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  • Widescreen 1.85:1
  • 16:9 Enhanced
  • Dual Layer ( )
  • English: Dolby Digital Stereo
  • French: Dolby Digital Stereo
  • German: Dolby Digital Stereo
    English, French, German, English - Hearing Impaired, German - Hearing Impaired
  • Deleted scenes
  • Theatrical trailer
  • Cast/crew biographies - Credits only
  • Animated menus
  • Behind the scenes footage
  • Interviews
  • Music-only track

Liberty Heights

Warner Bros./Warner Home Video . R4 . COLOR . 122 mins . M15+ . PAL


America is a nation still troubled by the history of slavery. In the '50s, when black folks were finally getting ahead a little, there were some difficult times with the integration of white folks and black folks into most aspects of society. Schools were one place in common focus and this forms the sweetest part of this film, where a white boy, having never seen a black girl before, falls in love against everyone’s wishes.

Ben and Van are the two Jewish sons of a father who runs a numbers racket. Ben has always seen things a little differently and this is never more apparent than when he dresses as Hitler for Halloween. When the public school system begins integration, he befriends a black girl and learns a lot about the black folks, as well as dispelling myths he has heard. Soon, they become very close and although love is present, the difficulties in establishing that among the society of the time prevents it from blooming.

"If I knew things would no longer be, I’d have tried to remember them better."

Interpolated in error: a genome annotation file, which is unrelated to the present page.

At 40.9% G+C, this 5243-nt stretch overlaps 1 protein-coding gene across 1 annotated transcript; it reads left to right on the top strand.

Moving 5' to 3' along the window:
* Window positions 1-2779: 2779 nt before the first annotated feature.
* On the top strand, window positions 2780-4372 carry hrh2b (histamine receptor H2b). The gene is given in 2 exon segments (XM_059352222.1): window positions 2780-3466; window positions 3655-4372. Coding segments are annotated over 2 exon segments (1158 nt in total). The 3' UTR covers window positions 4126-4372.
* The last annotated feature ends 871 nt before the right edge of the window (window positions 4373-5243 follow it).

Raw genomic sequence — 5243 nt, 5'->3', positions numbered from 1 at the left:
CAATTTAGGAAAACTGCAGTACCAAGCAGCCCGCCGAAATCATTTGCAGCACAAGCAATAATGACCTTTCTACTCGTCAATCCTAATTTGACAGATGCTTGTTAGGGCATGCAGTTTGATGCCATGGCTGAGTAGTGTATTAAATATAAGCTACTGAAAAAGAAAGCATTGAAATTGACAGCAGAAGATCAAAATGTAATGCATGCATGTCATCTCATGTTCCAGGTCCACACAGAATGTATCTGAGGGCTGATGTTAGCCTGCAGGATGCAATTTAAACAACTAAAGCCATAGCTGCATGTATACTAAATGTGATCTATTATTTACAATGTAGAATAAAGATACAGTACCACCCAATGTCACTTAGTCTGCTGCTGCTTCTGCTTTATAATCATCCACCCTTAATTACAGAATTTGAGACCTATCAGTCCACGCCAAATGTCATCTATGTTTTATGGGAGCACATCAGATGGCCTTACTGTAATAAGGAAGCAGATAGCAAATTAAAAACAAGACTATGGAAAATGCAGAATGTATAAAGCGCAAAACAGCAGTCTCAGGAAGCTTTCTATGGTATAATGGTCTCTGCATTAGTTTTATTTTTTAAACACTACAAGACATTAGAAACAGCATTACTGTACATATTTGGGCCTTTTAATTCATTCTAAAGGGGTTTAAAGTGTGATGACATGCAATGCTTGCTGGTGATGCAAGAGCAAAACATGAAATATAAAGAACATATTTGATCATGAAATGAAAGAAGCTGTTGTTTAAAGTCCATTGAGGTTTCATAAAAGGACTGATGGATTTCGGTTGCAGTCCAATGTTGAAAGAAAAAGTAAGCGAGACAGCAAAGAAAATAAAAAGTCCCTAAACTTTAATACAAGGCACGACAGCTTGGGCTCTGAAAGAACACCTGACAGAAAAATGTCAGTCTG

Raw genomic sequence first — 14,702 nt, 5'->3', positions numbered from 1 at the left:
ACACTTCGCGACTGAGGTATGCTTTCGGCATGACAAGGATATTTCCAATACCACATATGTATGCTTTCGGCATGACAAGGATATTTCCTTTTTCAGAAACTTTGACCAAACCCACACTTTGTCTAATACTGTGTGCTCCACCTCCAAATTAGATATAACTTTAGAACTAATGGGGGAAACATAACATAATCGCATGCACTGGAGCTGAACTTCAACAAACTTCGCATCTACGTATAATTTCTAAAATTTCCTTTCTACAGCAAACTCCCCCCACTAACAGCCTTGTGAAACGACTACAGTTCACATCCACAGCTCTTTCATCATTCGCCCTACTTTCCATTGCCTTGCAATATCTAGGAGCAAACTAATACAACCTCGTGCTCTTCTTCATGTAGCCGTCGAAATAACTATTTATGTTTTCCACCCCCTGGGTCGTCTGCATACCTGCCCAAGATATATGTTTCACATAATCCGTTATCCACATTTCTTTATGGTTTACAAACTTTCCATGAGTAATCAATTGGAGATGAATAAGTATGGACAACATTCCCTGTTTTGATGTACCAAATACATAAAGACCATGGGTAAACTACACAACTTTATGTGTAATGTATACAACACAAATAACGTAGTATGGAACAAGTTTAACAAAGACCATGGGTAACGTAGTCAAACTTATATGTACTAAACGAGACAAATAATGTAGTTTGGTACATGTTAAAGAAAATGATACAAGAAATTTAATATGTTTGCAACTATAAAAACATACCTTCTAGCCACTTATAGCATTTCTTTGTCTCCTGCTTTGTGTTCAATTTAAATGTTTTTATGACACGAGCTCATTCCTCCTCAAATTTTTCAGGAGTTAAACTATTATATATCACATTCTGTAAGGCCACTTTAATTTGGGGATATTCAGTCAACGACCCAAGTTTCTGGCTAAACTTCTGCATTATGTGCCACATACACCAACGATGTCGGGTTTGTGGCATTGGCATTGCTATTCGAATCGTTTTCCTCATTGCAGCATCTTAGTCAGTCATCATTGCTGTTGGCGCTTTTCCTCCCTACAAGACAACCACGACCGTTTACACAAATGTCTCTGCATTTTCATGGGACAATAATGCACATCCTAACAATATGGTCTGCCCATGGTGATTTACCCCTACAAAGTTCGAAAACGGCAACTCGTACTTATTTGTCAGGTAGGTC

Meanwhile, Van has problems of his own. He’s crazy about a girl he met at a party and, in tracking her down, he becomes friendly with her boyfriend. Soon the three of them are close pals and Van must deal with his feelings in private. On top of this, his father took a huge bet in the numbers and must now pay out with funds he doesn’t have. This storyline collides with Ben’s when, after a James Brown concert, Ben and his friends are kidnapped as ransom on the unpaid funds.

After recently being unimpressed by Tin Men, I was dubious as to how much I would enjoy Liberty Heights, but am happy to say I did enjoy it a great deal. The storyline is much stronger and much more socially aware than Tin Men with multiple parallel tracks running throughout. Writer/director Barry Levinson has written another story about his beloved Baltimore, with his incredible grasp of authentic American life of the period. Attention to detail is superb in costume and props and even in dialect, creating an immersive piece regarding the simple changes in life that have so much impact further down the line. Performances are great, with Adrian Brody shining (as ever) as Van, while relative newcomer Rebekah Johnson is astonishing as Sylvia, Ben’s unrequited love.


Again regarding attention to detail, this film looks simply elegant. The picture quality is just off razor sharp, but looks brilliant and is still exceptionally clean. There are barely any film artefacts of which to speak, although there are moments of compression issues; even right at the start where the worst one is featured in a tree outside the property. It’s fleeting, sure, but ugly, and can be seen at 0:00:51 two or three times in a row.

Shadow detail is nearly perfect, being slightly murky only once or twice and the colours are lovely and bright. Otherwise a pretty awesome transfer for this 1999 film, which is delivered here in 16:9 enhanced 1.85:1.